Announcement of Transition to Eclipse Foundation

It has been over twenty-one years since the OSGi Alliance was formed – sponsored by several major corporations such as Ericsson, IBM, Oracle, and Sun Microsystems – to create open specifications, reference implementations, and compliance tests to establish an architecture and programming model that was modular, dynamic, and service-oriented.  These standards were initially targeted at “Internet gateways”, what we would call today an Edge Computing device, but over the years would address a plethora of computing environments.
The world has changed a lot since 1999.  Oracle acquired Sun Microsystems, Ericsson is a much different company, and IBM and Oracle are no longer the biggest names in tech.    The world of software specifications development has also seen vast changes, being heavily impacted and influenced today by open source projects.
In 1999 open source projects were just starting to become recognized by major Information Technology providers.  The Apache Software Foundation was just getting started, the Linux operating system was beginning to be supported by computer hardware manufacturers, and it would be another 5 years before the Eclipse Foundation was established.
Now open source projects have become the primary source for open technology for software developers.  Even the OSGi Alliance depends on open source projects for the vast majority of its reference implementations.   A “code first” approach has taken hold for open standards too.  We can see examples of this at the Eclipse Foundation in their Jakarta EE platform project and at OASIS in their OASIS Open Projects.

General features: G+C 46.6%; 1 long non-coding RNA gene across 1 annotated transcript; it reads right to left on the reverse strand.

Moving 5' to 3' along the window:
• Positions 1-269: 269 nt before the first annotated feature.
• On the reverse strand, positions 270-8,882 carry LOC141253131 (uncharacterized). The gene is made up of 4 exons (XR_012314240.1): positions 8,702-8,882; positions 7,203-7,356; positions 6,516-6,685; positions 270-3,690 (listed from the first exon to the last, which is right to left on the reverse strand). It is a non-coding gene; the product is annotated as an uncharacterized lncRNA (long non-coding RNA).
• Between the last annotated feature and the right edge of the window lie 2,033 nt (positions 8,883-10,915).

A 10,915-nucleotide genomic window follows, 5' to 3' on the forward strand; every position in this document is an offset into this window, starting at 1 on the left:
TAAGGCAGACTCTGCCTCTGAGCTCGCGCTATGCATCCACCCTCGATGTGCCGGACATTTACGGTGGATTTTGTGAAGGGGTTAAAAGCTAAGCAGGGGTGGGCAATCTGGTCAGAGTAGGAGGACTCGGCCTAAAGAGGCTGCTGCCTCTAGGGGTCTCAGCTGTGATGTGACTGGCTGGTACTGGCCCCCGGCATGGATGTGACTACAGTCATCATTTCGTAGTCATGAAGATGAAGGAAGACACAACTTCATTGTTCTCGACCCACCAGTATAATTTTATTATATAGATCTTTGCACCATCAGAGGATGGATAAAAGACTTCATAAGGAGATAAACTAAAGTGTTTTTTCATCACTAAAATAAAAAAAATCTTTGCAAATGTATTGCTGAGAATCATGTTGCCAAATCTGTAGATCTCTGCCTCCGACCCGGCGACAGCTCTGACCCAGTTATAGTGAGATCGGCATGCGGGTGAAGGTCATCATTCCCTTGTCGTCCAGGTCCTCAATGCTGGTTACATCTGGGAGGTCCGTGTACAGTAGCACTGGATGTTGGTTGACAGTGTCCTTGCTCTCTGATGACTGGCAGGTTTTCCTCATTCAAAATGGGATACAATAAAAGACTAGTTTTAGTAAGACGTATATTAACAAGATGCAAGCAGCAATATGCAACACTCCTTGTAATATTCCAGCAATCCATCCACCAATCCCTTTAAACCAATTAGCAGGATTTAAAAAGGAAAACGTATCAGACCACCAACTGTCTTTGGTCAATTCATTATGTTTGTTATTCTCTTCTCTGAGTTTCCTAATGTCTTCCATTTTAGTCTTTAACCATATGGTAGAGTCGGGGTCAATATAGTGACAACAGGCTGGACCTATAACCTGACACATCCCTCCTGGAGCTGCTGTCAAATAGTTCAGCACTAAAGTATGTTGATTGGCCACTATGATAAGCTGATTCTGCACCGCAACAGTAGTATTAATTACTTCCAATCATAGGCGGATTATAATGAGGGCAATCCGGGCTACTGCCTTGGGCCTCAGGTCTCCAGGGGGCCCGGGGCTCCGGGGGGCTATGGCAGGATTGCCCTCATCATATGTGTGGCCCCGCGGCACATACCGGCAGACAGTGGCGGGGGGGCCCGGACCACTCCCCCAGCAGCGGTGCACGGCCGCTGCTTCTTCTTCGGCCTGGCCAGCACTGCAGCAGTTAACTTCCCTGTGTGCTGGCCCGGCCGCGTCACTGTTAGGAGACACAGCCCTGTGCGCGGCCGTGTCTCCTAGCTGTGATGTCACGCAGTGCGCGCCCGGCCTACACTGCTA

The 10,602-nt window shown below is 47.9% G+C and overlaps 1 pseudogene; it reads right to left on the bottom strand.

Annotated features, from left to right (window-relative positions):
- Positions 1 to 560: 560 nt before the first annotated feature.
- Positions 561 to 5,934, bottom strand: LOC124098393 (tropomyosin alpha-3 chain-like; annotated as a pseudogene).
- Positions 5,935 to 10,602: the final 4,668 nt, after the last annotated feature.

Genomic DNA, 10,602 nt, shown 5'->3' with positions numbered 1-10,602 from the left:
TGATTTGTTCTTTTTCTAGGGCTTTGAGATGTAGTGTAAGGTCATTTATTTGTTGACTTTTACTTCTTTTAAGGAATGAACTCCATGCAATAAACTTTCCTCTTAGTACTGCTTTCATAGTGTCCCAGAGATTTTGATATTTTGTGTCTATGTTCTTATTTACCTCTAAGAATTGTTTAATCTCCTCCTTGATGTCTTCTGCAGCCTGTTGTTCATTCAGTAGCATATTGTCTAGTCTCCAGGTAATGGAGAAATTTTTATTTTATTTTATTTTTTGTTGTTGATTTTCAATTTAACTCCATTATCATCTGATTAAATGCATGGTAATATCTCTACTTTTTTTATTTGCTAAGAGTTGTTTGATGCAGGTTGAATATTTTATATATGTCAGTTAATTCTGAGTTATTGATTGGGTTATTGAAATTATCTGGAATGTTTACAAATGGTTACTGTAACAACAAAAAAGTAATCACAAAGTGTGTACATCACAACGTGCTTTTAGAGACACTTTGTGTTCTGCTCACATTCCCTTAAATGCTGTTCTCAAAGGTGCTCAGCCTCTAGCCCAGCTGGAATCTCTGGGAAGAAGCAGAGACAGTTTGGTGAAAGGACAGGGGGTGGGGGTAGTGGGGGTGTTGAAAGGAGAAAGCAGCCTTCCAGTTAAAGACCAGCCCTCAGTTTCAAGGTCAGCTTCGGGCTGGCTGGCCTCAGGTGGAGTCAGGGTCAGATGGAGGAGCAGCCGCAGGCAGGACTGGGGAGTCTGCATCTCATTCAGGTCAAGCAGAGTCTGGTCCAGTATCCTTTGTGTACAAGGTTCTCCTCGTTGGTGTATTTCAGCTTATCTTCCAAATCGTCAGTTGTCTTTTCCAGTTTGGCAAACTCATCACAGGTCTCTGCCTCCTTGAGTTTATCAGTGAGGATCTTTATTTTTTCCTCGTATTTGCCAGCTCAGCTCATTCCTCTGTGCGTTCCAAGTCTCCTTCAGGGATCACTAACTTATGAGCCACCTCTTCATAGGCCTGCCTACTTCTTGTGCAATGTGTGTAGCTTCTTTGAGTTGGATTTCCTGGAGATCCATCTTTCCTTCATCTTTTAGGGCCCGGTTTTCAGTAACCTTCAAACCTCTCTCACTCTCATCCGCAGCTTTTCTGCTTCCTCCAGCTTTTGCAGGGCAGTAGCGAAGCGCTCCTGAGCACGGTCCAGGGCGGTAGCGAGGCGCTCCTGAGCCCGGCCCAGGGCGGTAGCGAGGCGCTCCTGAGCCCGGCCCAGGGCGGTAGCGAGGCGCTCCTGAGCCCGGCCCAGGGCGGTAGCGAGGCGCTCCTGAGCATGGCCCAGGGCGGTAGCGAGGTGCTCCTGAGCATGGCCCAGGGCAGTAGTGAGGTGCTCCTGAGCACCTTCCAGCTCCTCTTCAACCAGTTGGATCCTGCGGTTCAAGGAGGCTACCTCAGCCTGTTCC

Another thing has changed too, the OSGi Alliance no longer has the critical mass necessary to continue as a stand-alone organization.   
When this became evident to the OSGi Board of Directors, they began to examine and plan how best to deal with the future.  After a great deal of work examining every reasonable alternative it was decided the best course of action was to transfer the assets of the OSGi Alliance to the Eclipse Foundation, with the expectation that future specification development will continue there, and dissolve the OSGi Alliance.  The OSGi Board of Directors has reached an agreement with the Eclipse Foundation to establish an Eclipse OSGi Working Group which will be the home for the continued evolution of the OSGi specifications.  Current OSGi Alliance members and others that wish to participate will need to be members of the Eclipse Foundation itself, and also members of the Eclipse OSGi Working Group.   The Eclipse Foundation intends to waive the membership fees for the OSGi Working Group for the rest of 2020. 
To quote Mike Milinkovich, the Executive Director of the Eclipse Foundation, “The Eclipse Foundation is pleased to become the home for the future evolution of the OSGi’s specifications.  Our working group model and the Eclipse Foundation Specification Process both provide a natural framework for the important work that continues under the OSGi banner, and our communities are both very comfortable with each other already. We thank the OSGi Alliance’s Board of Directors for their trust, and we look forward to working with OSGi Alliance’s members and developers as we continue down this path.”